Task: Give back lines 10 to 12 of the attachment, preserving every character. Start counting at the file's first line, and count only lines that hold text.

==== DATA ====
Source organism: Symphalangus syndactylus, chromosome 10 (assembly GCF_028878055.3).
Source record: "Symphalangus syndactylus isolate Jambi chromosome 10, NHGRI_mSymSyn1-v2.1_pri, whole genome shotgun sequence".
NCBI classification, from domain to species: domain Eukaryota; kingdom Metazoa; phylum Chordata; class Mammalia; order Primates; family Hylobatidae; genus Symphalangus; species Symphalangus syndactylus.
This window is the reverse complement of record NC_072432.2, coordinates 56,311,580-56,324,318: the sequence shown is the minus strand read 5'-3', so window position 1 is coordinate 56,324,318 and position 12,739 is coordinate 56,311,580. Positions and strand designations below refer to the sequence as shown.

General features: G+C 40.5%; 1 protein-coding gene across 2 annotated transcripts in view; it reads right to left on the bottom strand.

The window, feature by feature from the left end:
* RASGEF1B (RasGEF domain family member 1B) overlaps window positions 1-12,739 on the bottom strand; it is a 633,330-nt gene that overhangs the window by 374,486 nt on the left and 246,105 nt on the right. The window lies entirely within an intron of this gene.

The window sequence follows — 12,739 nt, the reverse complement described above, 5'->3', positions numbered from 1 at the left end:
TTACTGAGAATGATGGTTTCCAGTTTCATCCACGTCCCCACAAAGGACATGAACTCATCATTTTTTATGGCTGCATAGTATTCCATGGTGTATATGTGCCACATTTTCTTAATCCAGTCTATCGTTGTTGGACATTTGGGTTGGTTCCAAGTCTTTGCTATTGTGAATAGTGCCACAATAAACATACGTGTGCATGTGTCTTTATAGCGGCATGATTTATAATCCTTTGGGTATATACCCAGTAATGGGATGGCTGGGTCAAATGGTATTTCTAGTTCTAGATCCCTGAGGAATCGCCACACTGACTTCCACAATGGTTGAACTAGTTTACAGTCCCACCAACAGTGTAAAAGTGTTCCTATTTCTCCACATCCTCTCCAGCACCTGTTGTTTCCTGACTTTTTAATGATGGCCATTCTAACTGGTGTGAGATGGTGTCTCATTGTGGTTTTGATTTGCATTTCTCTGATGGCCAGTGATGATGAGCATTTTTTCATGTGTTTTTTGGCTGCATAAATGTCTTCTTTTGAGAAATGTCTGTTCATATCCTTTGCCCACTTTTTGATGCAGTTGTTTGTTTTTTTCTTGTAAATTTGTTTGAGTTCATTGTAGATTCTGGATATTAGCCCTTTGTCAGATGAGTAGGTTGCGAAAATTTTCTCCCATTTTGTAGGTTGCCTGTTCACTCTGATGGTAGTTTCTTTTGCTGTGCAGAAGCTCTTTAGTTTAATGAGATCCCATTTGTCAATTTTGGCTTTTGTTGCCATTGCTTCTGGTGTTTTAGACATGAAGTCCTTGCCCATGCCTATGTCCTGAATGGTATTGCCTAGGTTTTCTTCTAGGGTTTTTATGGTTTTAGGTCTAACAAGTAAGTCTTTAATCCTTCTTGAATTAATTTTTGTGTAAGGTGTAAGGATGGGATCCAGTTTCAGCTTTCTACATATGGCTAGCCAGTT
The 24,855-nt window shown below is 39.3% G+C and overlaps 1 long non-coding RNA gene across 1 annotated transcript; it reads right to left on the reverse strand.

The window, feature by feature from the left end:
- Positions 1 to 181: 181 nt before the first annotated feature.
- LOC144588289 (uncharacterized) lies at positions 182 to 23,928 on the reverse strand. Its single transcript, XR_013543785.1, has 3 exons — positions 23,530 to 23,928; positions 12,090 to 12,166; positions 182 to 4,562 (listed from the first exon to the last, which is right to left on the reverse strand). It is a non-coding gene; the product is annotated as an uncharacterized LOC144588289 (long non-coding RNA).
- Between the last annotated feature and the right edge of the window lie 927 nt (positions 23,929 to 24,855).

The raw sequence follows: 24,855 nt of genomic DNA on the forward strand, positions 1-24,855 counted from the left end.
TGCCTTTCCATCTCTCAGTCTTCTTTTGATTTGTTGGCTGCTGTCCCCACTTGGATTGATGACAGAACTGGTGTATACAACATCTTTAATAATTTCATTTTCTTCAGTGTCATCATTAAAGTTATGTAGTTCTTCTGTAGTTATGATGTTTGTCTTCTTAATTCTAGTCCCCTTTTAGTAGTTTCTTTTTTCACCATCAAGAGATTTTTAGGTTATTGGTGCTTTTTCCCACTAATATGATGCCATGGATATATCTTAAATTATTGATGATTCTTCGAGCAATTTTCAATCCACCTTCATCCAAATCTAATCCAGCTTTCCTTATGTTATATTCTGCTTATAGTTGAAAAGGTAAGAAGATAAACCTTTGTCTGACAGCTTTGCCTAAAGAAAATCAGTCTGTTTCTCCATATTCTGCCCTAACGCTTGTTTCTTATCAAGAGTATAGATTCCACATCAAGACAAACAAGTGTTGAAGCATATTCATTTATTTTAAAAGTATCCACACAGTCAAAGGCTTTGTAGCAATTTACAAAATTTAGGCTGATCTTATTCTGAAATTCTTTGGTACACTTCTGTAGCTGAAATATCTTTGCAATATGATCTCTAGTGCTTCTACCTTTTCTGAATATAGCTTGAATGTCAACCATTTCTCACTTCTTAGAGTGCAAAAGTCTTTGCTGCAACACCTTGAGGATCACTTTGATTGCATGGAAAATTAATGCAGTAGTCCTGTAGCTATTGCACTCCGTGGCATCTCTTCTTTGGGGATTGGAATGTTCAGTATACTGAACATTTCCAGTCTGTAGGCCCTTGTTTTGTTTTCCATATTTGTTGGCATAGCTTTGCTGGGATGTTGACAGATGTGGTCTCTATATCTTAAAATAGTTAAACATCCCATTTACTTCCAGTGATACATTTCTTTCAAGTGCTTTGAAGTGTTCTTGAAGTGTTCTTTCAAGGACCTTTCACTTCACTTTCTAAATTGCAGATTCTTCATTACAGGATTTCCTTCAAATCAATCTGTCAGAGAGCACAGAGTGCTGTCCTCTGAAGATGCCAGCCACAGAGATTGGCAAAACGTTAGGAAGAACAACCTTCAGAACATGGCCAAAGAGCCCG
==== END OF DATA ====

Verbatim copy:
The 24,855-nt window shown below is 39.3% G+C and overlaps 1 long non-coding RNA gene across 1 annotated transcript; it reads right to left on the reverse strand.

The window, feature by feature from the left end:
- Positions 1 to 181: 181 nt before the first annotated feature.